Dozens of New Orleans-area state troopers assigned to help patrol the city after a mass shooting on Bourbon Street this summer will return to their regular duties after the coming weekend.

The State Police assistance will end Sunday night, said Trooper Melissa Matey, a Troop B spokeswoman.

The move will mean fewer law enforcement officers on the streets but should not be a cause for alarm, State Police Superintendent Col. Mike Edmonson said.

“The landscape is changing. You’ll see us in different roles, but that blue uniform is certainly not leaving the city of New Orleans,” he said. “My message to the criminals out there: Please don’t mistake this as (meaning) that we’re not there any longer, because I can assure you the eyes and ears are still there.”

About 100 troopers from Troop B who usually work in the New Orleans area in roles beyond routine patrols were redeployed to the streets to boost manpower in a city where the Police Department’s numbers continue to dwindle, despite an ongoing recruitment campaign.

City and state officials announced the redeployment after the June 29 shooting on Bourbon Street that killed one person and wounded nine others.

They also cautioned that it would not be an indefinite arrangement, despite extending it past Labor Day weekend, when the extra patrols originally were supposed to end.

Mike Tilbury, a French Quarter resident, has started an online petition to keep the troopers in the Quarter. As of Monday evening, 671 people had signed the petition.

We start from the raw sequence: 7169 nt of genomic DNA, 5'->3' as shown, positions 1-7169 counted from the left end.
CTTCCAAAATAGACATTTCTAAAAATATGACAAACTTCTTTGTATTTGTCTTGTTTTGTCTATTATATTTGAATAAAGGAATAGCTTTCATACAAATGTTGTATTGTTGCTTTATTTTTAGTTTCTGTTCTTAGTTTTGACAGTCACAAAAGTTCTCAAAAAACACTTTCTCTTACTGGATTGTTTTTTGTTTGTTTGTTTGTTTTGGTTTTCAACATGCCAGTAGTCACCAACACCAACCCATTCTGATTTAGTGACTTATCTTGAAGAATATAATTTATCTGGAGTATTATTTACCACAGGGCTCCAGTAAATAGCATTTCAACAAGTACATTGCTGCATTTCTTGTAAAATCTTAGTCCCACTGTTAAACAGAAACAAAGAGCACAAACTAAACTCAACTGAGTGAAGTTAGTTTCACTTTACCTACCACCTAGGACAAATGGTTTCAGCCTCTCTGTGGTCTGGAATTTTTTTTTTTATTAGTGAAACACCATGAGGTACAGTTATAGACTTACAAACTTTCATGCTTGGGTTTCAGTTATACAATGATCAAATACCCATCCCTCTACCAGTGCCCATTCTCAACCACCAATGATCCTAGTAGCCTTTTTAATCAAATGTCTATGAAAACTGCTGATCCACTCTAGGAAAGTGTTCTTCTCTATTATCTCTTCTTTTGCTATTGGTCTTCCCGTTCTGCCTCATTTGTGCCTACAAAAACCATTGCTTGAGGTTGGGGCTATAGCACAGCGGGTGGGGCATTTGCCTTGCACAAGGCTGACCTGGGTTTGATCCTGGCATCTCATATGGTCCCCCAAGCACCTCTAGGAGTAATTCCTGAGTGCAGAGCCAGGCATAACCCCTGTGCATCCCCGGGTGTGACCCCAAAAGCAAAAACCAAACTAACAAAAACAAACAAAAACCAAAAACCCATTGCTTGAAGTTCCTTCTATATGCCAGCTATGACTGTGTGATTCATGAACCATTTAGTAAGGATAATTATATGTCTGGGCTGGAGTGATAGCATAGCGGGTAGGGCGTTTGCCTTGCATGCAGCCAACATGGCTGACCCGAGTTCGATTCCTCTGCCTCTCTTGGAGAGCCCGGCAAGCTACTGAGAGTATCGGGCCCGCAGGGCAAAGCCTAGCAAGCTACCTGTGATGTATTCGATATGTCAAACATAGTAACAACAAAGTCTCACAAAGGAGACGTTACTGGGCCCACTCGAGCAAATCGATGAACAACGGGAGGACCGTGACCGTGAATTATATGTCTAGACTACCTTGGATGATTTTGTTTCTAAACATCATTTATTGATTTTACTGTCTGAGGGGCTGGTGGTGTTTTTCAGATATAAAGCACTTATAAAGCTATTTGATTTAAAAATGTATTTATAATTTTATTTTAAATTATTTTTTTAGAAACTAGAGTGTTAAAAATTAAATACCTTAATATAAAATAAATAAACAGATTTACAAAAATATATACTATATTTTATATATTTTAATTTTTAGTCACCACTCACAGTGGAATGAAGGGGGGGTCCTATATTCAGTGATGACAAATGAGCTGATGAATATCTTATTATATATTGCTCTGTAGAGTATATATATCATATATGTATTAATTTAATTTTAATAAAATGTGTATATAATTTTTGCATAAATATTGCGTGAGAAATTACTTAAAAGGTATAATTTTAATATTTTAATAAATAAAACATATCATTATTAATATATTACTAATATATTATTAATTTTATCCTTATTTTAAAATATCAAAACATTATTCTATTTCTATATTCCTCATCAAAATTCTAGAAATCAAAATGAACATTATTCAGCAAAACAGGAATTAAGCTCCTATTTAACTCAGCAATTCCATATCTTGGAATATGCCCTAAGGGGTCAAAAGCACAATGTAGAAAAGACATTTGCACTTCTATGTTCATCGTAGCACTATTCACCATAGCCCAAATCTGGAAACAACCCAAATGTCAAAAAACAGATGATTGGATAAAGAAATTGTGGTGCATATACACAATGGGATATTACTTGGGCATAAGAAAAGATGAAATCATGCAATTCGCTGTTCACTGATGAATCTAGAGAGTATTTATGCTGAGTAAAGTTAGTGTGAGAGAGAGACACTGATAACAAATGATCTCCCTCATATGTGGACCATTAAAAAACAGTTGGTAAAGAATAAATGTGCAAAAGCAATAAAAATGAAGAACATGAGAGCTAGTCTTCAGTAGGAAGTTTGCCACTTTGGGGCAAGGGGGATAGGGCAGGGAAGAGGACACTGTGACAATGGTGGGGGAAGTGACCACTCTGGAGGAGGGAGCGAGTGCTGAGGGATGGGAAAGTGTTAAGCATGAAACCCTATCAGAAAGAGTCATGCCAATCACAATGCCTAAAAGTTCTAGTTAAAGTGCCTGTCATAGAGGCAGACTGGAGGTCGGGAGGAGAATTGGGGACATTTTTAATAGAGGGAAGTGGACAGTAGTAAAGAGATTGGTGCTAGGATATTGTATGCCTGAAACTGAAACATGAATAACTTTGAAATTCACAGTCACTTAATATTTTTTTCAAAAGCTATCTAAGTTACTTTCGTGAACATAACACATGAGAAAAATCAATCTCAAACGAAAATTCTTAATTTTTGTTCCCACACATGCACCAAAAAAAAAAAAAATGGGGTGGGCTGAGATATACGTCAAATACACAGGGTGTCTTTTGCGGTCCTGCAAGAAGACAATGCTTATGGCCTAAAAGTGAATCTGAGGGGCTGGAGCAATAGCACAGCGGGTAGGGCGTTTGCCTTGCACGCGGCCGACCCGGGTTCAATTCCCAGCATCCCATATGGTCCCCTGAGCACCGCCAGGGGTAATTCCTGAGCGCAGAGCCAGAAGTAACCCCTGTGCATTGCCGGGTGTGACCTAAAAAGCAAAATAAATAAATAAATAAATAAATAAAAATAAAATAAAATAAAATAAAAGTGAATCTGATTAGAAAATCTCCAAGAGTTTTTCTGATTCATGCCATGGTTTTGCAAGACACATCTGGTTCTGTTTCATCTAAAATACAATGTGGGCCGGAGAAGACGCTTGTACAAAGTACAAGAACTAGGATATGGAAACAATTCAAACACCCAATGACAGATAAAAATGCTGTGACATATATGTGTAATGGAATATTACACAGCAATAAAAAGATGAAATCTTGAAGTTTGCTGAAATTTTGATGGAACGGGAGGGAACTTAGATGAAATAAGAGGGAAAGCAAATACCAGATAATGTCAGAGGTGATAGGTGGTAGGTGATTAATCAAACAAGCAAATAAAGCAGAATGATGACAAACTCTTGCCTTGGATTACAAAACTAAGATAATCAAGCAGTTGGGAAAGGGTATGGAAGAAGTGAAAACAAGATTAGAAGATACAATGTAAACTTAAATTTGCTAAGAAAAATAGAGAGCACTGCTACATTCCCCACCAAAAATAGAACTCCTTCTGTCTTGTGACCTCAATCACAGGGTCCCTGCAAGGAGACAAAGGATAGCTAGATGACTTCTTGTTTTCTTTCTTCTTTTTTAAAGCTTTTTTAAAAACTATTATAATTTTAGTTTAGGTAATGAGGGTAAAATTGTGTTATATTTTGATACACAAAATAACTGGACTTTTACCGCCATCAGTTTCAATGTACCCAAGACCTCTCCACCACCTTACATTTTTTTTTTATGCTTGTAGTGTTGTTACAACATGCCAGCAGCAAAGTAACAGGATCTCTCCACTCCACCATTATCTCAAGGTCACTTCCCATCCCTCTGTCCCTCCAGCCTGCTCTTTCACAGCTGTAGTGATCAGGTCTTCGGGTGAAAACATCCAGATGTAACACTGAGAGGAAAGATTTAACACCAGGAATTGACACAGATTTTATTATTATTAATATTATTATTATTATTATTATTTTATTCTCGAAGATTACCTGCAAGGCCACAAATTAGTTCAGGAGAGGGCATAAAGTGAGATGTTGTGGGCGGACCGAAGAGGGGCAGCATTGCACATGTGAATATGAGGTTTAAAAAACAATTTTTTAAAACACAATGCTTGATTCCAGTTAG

Tilbury said he and his neighbors have concerns about the level of security in the neighborhood and saw a difference with the state troopers’ presence.

“One of the biggest things they did is they walked. They walked the beat every day,” he said. “As much as the NOPD is trying to rebuild the police force, they’re not close to getting it to where it should be. So, in the interim, we need help. I think the troopers should stay.”

Weeks after the shooting, city officials announced plans to create a “Nola Patrol,” a group of 50 civilians who could handle some duties that police officers normally do, such as traffic control and other non-emergency issues in the Quarter.

French Quarter business owners also devised plans to pool their money to hire off-duty officers to help patrol Bourbon Street.

“Presence is what we want, but we will still have a gap,” Tilbury said, noting that Nola Patrol has yet to hit the streets. “We’re going to have a gap of three or four months without the level of security that I think we really need that the troopers have been providing.”

Since being redeployed to patrol the city, State Police have made about 800 arrests and assisted the NOPD on about 5,000 calls, Matey said.

Tilbury said he plans to send his petition to city, state and State Police officials, but the effort likely will be for naught.

Tyler Gamble, an NOPD spokesman, confirmed that the department had not requested another extension of the State Police presence.

NOPD leaders are meeting with State Police this week to finalize the withdrawal and discuss future instances where troopers will be asked to help local law enforcement, Gamble said.

“Every major event in the city, we’ll be there in the numbers you saw and even larger,” Edmonson said. “We’ll do so with any major event going forward, from Thanksgiving into Christmas, New Year’s and the bowl season and, of course, Mardi Gras.

“If they need us back again in any capacity, we’re going to be there.”

Follow Danny Monteverde on Twitter, @DCMonteverde.